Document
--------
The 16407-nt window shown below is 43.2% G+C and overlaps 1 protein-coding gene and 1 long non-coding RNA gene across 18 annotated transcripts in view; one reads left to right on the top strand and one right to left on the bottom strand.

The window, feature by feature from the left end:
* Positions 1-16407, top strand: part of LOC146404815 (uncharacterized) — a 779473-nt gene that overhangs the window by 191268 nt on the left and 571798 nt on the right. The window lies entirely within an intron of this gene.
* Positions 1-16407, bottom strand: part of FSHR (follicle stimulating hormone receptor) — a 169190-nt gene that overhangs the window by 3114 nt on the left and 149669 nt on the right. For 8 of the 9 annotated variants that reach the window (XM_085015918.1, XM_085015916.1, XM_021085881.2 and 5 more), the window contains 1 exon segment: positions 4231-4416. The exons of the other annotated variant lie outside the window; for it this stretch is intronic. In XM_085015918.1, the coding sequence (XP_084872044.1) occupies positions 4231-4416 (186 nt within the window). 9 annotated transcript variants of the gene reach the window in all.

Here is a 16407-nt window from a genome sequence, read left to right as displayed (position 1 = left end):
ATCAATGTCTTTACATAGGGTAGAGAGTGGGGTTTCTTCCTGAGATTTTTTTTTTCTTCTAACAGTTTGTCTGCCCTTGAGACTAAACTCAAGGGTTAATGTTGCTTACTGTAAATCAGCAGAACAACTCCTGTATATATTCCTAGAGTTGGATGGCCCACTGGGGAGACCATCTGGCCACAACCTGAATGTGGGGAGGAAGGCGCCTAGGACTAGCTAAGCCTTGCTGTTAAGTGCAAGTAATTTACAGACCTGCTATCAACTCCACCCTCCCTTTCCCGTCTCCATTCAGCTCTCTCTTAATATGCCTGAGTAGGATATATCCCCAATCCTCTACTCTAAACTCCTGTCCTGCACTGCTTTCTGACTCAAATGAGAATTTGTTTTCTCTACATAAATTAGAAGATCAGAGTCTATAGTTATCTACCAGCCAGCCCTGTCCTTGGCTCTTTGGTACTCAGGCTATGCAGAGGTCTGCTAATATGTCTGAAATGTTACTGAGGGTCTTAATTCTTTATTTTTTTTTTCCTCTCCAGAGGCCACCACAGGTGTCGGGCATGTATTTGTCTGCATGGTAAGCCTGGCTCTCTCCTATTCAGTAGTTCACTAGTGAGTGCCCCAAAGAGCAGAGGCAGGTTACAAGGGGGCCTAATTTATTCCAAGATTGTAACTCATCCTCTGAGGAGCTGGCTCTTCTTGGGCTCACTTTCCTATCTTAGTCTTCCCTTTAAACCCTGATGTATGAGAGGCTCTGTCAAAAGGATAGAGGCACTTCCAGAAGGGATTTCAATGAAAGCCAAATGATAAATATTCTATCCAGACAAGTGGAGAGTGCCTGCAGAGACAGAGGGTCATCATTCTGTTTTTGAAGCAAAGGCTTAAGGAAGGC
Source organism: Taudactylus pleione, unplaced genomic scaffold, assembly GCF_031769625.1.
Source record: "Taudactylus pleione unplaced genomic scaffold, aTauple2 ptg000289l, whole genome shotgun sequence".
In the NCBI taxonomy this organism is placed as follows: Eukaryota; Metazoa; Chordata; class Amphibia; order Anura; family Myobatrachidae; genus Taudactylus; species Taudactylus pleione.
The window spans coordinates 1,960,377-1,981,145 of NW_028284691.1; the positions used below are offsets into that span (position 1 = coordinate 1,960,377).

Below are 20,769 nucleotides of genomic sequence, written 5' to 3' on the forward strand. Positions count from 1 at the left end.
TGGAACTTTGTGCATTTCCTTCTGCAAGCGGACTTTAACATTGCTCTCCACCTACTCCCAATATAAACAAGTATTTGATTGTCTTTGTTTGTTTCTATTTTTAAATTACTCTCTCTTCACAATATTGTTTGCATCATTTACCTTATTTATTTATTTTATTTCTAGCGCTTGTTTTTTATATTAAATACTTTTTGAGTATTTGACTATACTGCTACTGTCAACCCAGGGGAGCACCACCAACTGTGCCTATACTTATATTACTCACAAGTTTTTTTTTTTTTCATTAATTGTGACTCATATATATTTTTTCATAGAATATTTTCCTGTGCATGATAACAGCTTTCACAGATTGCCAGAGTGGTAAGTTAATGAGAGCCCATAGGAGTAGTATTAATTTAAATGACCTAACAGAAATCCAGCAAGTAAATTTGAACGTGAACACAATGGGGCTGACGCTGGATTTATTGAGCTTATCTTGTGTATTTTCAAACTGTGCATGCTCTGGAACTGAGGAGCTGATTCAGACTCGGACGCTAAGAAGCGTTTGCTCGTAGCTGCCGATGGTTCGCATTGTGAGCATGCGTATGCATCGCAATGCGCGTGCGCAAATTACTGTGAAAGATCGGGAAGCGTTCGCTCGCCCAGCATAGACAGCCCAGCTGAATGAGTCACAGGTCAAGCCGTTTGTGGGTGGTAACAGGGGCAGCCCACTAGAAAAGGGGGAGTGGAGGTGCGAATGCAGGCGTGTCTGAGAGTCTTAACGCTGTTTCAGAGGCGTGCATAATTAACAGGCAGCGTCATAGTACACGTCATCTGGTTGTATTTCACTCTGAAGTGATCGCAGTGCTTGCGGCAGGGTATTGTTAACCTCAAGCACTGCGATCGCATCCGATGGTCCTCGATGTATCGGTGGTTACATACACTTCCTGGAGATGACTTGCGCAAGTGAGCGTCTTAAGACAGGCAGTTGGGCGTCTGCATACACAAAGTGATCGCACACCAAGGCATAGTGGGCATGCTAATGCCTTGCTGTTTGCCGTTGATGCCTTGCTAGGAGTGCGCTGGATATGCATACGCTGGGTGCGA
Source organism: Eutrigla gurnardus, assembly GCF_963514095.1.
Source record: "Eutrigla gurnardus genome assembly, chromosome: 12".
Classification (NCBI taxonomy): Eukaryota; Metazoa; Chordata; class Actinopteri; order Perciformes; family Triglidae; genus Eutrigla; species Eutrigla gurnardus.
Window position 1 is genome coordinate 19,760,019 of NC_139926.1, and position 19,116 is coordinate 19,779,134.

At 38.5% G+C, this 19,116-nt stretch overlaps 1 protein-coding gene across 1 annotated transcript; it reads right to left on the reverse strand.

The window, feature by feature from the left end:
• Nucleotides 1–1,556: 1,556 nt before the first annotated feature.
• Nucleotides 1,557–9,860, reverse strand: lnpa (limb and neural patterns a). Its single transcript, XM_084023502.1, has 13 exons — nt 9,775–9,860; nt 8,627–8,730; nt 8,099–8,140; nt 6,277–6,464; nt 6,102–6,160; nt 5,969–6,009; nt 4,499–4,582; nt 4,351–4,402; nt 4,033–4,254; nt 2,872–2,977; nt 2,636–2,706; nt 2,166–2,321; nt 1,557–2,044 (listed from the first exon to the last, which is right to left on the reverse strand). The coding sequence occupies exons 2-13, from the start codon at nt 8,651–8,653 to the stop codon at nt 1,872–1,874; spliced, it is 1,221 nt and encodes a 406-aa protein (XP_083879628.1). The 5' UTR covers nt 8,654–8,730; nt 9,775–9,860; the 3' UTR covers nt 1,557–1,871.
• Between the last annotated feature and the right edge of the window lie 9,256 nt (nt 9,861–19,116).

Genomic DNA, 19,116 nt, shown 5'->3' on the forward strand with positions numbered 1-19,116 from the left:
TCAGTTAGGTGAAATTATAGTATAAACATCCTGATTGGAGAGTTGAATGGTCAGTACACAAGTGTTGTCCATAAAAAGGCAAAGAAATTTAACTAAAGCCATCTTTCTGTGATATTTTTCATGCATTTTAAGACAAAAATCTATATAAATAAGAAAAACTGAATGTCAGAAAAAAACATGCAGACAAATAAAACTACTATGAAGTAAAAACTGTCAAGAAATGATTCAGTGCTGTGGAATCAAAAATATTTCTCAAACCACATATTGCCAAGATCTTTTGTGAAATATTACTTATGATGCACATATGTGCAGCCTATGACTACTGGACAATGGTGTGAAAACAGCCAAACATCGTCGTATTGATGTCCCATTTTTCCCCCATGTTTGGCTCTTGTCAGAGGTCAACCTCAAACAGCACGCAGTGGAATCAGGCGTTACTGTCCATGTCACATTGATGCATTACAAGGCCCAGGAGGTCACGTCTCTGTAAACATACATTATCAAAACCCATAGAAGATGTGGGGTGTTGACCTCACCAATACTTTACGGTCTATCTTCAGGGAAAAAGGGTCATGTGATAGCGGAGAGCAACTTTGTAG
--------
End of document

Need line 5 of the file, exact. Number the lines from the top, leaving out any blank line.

Here is a 16407-nt window from a genome sequence, read left to right as displayed (position 1 = left end):